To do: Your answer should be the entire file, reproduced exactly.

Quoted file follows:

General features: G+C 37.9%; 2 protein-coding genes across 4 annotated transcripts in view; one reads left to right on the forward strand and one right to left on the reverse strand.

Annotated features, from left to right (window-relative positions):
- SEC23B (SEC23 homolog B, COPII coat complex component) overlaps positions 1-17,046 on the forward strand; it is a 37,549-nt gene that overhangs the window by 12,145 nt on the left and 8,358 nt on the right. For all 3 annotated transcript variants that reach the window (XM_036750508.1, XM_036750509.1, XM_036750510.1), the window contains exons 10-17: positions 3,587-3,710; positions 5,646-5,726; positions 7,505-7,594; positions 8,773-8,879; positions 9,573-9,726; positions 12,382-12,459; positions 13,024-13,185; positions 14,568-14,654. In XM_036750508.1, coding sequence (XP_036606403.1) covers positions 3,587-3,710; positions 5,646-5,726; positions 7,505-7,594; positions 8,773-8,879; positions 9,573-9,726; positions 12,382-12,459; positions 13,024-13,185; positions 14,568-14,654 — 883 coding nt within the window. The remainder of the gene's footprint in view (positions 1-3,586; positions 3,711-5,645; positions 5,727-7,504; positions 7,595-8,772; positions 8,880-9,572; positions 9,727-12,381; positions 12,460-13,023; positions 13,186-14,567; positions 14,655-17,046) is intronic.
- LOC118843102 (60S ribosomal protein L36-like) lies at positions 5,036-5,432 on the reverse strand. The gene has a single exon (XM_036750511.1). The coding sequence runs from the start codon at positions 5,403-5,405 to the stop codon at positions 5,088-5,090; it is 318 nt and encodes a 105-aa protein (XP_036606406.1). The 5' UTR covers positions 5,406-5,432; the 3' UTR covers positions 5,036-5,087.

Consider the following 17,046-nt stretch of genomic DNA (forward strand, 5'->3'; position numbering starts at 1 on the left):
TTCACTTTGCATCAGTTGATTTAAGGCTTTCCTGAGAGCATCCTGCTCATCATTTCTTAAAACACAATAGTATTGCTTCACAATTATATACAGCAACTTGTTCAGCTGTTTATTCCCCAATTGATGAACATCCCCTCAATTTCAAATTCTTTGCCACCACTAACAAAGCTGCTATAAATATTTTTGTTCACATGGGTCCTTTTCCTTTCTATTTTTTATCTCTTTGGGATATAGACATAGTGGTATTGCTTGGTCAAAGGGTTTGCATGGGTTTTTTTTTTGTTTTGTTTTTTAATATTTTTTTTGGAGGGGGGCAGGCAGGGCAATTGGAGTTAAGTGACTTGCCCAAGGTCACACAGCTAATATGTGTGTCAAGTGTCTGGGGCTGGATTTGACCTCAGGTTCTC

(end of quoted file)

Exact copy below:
General features: G+C 37.9%; 2 protein-coding genes across 4 annotated transcripts in view; one reads left to right on the forward strand and one right to left on the reverse strand.

Annotated features, from left to right (window-relative positions):
- SEC23B (SEC23 homolog B, COPII coat complex component) overlaps positions 1-17,046 on the forward strand; it is a 37,549-nt gene that overhangs the window by 12,145 nt on the left and 8,358 nt on the right. For all 3 annotated transcript variants that reach the window (XM_036750508.1, XM_036750509.1, XM_036750510.1), the window contains exons 10-17: positions 3,587-3,710; positions 5,646-5,726; positions 7,505-7,594; positions 8,773-8,879; positions 9,573-9,726; positions 12,382-12,459; positions 13,024-13,185; positions 14,568-14,654. In XM_036750508.1, coding sequence (XP_036606403.1) covers positions 3,587-3,710; positions 5,646-5,726; positions 7,505-7,594; positions 8,773-8,879; positions 9,573-9,726; positions 12,382-12,459; positions 13,024-13,185; positions 14,568-14,654 — 883 coding nt within the window. The remainder of the gene's footprint in view (positions 1-3,586; positions 3,711-5,645; positions 5,727-7,504; positions 7,595-8,772; positions 8,880-9,572; positions 9,727-12,381; positions 12,460-13,023; positions 13,186-14,567; positions 14,655-17,046) is intronic.
- LOC118843102 (60S ribosomal protein L36-like) lies at positions 5,036-5,432 on the reverse strand. The gene has a single exon (XM_036750511.1). The coding sequence runs from the start codon at positions 5,403-5,405 to the stop codon at positions 5,088-5,090; it is 318 nt and encodes a 105-aa protein (XP_036606406.1). The 5' UTR covers positions 5,406-5,432; the 3' UTR covers positions 5,036-5,087.

Consider the following 17,046-nt stretch of genomic DNA (forward strand, 5'->3'; position numbering starts at 1 on the left):
TTCACTTTGCATCAGTTGATTTAAGGCTTTCCTGAGAGCATCCTGCTCATCATTTCTTAAAACACAATAGTATTGCTTCACAATTATATACAGCAACTTGTTCAGCTGTTTATTCCCCAATTGATGAACATCCCCTCAATTTCAAATTCTTTGCCACCACTAACAAAGCTGCTATAAATATTTTTGTTCACATGGGTCCTTTTCCTTTCTATTTTTTATCTCTTTGGGATATAGACATAGTGGTATTGCTTGGTCAAAGGGTTTGCATGGGTTTTTTTTTTGTTTTGTTTTTTAATATTTTTTTTGGAGGGGGGCAGGCAGGGCAATTGGAGTTAAGTGACTTGCCCAAGGTCACACAGCTAATATGTGTGTCAAGTGTCTGGGGCTGGATTTGACCTCAGGTTCTC